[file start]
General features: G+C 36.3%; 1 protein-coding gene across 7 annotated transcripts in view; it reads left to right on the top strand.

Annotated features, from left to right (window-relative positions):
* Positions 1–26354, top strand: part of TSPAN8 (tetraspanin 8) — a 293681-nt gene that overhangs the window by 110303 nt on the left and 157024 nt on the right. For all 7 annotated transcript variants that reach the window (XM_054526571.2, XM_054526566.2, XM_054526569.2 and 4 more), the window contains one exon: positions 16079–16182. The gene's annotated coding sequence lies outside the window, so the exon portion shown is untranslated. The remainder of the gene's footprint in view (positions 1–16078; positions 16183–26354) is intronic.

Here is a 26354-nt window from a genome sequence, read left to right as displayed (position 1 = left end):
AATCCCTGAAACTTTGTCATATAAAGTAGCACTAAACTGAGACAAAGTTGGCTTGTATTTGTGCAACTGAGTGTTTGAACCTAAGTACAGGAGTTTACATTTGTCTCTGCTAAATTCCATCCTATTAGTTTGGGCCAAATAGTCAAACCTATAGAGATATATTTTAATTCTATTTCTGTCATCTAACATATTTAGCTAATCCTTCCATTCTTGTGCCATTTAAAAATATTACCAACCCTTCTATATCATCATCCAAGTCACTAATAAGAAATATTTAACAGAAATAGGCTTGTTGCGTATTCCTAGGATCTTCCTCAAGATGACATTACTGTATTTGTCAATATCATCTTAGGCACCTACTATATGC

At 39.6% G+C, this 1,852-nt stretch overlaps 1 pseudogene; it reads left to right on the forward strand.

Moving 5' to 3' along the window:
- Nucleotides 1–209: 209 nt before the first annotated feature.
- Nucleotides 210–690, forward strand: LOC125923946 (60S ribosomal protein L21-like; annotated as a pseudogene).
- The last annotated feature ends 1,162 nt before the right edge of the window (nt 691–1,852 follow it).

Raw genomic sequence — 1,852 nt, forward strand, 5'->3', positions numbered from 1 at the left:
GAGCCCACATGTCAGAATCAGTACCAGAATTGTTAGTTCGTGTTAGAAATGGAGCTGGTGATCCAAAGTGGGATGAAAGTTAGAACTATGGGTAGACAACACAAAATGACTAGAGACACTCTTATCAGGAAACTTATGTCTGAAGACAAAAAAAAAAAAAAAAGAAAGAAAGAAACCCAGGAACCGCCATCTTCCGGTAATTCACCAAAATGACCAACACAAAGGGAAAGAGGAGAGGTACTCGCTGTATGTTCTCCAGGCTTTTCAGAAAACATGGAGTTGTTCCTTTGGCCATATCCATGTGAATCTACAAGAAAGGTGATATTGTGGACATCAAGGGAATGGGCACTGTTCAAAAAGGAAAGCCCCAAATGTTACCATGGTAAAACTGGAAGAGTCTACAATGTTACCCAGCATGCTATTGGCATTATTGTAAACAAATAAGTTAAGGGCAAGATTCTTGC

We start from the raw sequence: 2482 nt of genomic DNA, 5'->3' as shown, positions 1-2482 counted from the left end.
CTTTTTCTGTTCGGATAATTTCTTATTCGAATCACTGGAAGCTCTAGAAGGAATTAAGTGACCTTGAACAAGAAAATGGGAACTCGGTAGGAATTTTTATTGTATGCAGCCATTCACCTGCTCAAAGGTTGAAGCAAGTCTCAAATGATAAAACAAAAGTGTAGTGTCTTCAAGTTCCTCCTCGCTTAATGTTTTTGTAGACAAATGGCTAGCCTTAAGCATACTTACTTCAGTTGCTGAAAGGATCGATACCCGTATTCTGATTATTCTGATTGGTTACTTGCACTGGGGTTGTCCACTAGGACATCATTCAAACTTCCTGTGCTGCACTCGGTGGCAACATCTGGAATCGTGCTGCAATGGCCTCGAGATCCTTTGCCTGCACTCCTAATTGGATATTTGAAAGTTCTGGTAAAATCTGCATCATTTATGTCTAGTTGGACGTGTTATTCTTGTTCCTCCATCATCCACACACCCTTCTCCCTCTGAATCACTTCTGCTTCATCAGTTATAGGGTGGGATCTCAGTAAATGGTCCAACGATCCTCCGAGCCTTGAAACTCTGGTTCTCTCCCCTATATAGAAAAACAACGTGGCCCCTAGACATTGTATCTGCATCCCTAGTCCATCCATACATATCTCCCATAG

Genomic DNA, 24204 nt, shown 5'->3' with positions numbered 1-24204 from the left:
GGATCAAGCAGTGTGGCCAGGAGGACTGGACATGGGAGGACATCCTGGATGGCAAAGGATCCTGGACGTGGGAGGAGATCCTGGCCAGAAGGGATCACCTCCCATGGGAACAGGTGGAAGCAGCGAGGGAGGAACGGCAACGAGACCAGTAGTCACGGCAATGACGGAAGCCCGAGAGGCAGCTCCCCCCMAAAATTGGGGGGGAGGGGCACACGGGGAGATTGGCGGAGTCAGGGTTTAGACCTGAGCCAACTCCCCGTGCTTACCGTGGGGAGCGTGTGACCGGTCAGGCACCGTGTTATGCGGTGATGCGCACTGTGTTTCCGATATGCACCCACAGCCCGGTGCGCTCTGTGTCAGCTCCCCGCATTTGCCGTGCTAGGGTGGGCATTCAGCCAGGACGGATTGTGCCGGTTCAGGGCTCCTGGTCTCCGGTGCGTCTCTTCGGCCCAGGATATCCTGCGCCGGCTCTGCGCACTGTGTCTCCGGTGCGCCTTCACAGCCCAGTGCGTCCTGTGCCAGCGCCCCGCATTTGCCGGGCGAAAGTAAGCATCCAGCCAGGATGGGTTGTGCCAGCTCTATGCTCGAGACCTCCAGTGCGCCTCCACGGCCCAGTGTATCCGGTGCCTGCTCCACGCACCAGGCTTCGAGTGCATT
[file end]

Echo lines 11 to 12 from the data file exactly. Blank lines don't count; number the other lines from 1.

Raw genomic sequence — 1,852 nt, forward strand, 5'->3', positions numbered from 1 at the left:
GAGCCCACATGTCAGAATCAGTACCAGAATTGTTAGTTCGTGTTAGAAATGGAGCTGGTGATCCAAAGTGGGATGAAAGTTAGAACTATGGGTAGACAACACAAAATGACTAGAGACACTCTTATCAGGAAACTTATGTCTGAAGACAAAAAAAAAAAAAAAAGAAAGAAAGAAACCCAGGAACCGCCATCTTCCGGTAATTCACCAAAATGACCAACACAAAGGGAAAGAGGAGAGGTACTCGCTGTATGTTCTCCAGGCTTTTCAGAAAACATGGAGTTGTTCCTTTGGCCATATCCATGTGAATCTACAAGAAAGGTGATATTGTGGACATCAAGGGAATGGGCACTGTTCAAAAAGGAAAGCCCCAAATGTTACCATGGTAAAACTGGAAGAGTCTACAATGTTACCCAGCATGCTATTGGCATTATTGTAAACAAATAAGTTAAGGGCAAGATTCTTGC